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I have two tables

  1. Department
  2. Professor

in which Department has an attribute called HeadID referencing Professor and Professor has an attribute called DeptID referencing Department

They form a circular relationship.

But the problem is that, how to insert a row to any of these tables?

Oracle complained "parent key not found" after I tried insert a row.

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if headid in department can be null,, first insert department, then professor, then update the department... –  Aprillion Mar 25 '12 at 9:41
    
No. HeadID in Department and DeptID in Professor are NOT NULL –  Steven Mar 25 '12 at 9:42
1  
uh.. well you can use already existing professor for the new department and then replace them.. –  Aprillion Mar 25 '12 at 9:44

5 Answers 5

up vote 11 down vote accepted

You can define one of the foreign key constraints as DEFERRABLE and defer constraint checking until the end of your transaction (instead of checking at the end of statement which ends with "parent key not found"). Read here

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If that design is really necessary, that deferrable constraints are the way to go (although I would probably make both constraints deferrable) –  a_horse_with_no_name Mar 25 '12 at 10:36

The other solutions described here are simpler.
But if you really want the DB to describe your buisiness (which is not necessarily the best approach) then you can have another table, lets say DEPT_HEAD_POSITIONS. the Department table will have the FK (HeadID) refer to this table, and the Professor table will have another nullable field as a FK to this new table.

Now, what you have is:

  • departments head positions
  • departments (that must have a head position)
  • professors (which must belong to a department and may be head of the department)
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It is possible for a foreign key consisting of multiple columns to allow one of the columns to contain a value for which there is no matching value in the referenced columns, per the SQL-92 standard. To avoid this situation, create NOT NULL constraints on all of the foreign key's columns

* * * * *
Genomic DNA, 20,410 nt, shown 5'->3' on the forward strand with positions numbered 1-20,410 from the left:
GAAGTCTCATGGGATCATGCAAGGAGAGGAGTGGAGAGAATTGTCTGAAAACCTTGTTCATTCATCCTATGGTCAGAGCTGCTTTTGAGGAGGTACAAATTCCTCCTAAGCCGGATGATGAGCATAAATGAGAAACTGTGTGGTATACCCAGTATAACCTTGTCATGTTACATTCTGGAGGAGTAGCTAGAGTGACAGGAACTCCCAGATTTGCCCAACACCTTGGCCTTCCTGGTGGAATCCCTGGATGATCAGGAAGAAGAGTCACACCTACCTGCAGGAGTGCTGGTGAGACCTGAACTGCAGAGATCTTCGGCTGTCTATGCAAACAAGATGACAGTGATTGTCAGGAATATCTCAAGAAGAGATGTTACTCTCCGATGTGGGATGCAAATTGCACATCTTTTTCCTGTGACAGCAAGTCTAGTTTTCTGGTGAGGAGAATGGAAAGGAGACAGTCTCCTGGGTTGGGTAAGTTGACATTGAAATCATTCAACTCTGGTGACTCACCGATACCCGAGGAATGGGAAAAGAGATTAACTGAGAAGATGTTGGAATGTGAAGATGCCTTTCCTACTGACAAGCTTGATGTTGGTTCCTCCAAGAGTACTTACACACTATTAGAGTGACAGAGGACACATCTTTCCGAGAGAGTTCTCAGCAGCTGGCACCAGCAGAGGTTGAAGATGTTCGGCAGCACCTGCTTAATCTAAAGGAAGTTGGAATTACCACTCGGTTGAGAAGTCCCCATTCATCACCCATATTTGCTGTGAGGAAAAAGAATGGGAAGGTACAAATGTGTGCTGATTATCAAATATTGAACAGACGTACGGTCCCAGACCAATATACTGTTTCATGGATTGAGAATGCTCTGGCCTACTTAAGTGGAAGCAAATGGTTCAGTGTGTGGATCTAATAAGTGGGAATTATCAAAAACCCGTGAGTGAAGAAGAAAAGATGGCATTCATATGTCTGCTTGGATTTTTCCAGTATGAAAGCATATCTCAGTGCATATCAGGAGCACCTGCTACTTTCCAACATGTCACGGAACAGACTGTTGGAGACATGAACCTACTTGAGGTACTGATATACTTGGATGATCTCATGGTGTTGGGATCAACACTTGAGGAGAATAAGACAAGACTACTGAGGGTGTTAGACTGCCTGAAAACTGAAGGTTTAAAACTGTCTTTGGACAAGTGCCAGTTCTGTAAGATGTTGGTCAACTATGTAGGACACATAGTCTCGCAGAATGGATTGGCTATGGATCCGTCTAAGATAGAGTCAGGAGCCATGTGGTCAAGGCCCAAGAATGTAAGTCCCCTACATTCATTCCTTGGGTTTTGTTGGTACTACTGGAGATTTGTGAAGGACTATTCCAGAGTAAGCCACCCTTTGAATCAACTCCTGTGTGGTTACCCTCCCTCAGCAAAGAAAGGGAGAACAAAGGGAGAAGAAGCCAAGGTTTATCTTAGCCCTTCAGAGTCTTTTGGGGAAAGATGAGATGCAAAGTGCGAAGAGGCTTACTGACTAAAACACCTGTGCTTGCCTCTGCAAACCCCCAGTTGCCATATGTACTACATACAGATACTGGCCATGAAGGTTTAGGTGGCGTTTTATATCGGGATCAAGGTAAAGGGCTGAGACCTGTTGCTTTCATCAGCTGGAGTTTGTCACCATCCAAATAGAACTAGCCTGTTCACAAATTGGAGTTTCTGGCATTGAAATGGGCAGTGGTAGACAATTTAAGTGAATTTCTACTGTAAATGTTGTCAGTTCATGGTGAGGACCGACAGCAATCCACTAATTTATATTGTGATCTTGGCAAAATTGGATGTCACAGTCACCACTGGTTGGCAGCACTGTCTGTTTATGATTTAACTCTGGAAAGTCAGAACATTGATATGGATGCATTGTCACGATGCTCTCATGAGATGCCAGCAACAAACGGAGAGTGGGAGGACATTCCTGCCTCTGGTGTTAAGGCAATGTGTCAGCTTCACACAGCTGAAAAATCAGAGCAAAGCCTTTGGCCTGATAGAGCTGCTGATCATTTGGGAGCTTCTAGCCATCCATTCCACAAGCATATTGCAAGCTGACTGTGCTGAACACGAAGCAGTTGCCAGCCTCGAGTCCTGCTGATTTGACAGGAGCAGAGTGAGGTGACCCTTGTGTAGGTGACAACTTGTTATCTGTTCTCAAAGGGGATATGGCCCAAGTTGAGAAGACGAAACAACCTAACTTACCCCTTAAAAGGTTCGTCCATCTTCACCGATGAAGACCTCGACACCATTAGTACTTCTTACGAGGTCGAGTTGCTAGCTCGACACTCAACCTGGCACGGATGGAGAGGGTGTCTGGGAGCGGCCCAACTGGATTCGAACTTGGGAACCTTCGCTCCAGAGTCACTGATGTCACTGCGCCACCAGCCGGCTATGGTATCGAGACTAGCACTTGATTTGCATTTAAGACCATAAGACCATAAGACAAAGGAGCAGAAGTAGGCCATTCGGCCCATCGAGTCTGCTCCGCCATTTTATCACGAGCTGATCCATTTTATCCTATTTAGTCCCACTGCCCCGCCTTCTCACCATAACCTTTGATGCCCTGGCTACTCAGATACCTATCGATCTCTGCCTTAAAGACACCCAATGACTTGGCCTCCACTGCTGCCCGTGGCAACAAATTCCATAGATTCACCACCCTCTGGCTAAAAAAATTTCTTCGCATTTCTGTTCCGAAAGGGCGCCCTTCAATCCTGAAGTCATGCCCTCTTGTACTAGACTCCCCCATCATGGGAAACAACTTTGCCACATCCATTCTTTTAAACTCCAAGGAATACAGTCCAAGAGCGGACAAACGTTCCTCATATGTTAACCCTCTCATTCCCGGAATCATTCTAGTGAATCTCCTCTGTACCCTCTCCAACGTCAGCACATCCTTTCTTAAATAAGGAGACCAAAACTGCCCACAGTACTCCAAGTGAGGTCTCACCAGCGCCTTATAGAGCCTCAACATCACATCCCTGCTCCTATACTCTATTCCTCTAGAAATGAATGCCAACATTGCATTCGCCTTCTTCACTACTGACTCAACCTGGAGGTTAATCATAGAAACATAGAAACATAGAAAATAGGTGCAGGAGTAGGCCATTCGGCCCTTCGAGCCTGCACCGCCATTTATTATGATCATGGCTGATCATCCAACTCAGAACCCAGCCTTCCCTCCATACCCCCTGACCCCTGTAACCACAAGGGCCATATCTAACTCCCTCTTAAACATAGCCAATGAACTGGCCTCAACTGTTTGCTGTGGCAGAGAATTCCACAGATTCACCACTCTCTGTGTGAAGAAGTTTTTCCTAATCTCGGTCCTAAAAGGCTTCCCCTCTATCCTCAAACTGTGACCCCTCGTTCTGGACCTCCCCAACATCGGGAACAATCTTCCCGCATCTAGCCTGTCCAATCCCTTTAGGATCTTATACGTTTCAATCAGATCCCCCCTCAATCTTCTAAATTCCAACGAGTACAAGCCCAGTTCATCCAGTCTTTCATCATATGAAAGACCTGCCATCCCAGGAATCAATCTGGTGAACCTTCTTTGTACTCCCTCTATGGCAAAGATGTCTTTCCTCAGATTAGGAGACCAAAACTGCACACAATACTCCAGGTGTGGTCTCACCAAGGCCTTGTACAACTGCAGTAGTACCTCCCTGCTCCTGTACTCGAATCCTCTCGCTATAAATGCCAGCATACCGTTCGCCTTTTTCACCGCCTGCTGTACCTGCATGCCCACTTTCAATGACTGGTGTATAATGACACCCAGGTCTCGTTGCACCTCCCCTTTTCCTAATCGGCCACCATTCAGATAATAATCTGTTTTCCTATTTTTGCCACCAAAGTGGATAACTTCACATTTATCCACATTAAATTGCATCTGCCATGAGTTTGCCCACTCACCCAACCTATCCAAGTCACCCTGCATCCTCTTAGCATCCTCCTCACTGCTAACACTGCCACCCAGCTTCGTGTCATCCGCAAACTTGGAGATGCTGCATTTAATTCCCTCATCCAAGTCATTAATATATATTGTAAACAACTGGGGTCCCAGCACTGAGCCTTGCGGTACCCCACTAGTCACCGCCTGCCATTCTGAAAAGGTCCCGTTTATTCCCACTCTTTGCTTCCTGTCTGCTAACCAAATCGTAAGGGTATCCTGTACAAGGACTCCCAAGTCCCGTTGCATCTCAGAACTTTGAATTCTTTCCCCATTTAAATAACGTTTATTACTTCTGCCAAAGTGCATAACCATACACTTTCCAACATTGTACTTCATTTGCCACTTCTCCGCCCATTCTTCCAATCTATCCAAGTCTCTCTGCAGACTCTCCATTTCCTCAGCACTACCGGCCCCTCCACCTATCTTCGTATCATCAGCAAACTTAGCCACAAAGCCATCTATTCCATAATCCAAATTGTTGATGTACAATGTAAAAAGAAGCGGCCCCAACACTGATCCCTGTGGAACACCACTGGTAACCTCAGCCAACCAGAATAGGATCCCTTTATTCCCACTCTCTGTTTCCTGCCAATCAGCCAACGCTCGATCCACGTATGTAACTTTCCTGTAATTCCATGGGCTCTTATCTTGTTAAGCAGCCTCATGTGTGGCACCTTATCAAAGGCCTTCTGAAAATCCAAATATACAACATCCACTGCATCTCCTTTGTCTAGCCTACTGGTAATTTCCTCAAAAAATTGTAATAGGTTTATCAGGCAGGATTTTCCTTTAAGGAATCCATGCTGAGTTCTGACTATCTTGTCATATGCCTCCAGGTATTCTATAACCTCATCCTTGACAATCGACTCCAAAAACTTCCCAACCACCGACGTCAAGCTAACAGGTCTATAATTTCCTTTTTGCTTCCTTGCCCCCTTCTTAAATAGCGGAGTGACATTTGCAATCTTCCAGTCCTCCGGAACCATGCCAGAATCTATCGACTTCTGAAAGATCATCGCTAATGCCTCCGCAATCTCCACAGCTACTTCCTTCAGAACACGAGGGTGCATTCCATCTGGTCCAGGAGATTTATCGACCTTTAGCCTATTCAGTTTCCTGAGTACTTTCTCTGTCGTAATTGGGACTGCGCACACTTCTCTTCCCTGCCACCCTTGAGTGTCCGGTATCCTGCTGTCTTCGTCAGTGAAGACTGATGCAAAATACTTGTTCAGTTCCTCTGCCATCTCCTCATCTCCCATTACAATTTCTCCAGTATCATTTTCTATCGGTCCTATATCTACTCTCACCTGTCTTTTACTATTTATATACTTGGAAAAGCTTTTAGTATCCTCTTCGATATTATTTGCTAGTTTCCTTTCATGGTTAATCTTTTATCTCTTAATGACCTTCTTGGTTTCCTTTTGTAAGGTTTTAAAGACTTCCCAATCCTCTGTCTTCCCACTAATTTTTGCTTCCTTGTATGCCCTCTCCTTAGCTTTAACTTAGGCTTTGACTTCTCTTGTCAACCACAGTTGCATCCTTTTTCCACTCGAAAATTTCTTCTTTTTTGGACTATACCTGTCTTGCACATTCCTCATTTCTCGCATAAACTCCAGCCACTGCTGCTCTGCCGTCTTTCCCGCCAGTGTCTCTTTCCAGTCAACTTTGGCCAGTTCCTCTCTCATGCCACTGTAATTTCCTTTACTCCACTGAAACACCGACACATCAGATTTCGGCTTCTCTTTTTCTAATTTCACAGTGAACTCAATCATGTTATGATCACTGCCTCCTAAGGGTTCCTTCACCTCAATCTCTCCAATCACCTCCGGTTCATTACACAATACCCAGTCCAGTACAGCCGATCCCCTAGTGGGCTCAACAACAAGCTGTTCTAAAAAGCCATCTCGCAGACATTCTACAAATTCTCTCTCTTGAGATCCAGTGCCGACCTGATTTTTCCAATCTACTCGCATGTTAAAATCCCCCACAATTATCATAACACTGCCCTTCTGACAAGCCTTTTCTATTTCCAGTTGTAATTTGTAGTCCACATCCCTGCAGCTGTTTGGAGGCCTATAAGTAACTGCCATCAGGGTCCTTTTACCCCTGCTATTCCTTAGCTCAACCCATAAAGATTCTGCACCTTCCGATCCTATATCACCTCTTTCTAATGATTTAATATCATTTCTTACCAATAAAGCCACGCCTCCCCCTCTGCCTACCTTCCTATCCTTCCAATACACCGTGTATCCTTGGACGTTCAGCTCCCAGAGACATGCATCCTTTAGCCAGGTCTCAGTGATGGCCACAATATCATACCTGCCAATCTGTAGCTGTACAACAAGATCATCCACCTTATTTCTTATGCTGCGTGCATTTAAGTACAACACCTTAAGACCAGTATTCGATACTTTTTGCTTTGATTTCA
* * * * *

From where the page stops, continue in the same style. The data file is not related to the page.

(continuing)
for reference

so I think you can insert data in one of the row without giving value in foreign key column and then insert row into second row referring value of primary key in the first table and then you can proceed ...

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If you have the authority to redesign the schema you should. If not I think the simplest and best approach is described in deathApril's comment.

In the use case where you want to add a new department and a new professor who heads it, you're best of:

  1. Adding the Professor under a different department
  2. Adding the Department with the Professor from Step 1 as head
  3. Updating the Professor record from Step 1 to refer to his new Department created in Step 2
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Oracle and SQL Server do not allow circular referencing because there is always a problem when deleting a row from a table having dependencies to another row from another table (foreign key) which refers to the row being deleted..... For more Info: Click here

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Not true for Oracle. You can define the constraints as deferrable (See Marcin's answer) –  a_horse_with_no_name Mar 25 '12 at 10:35

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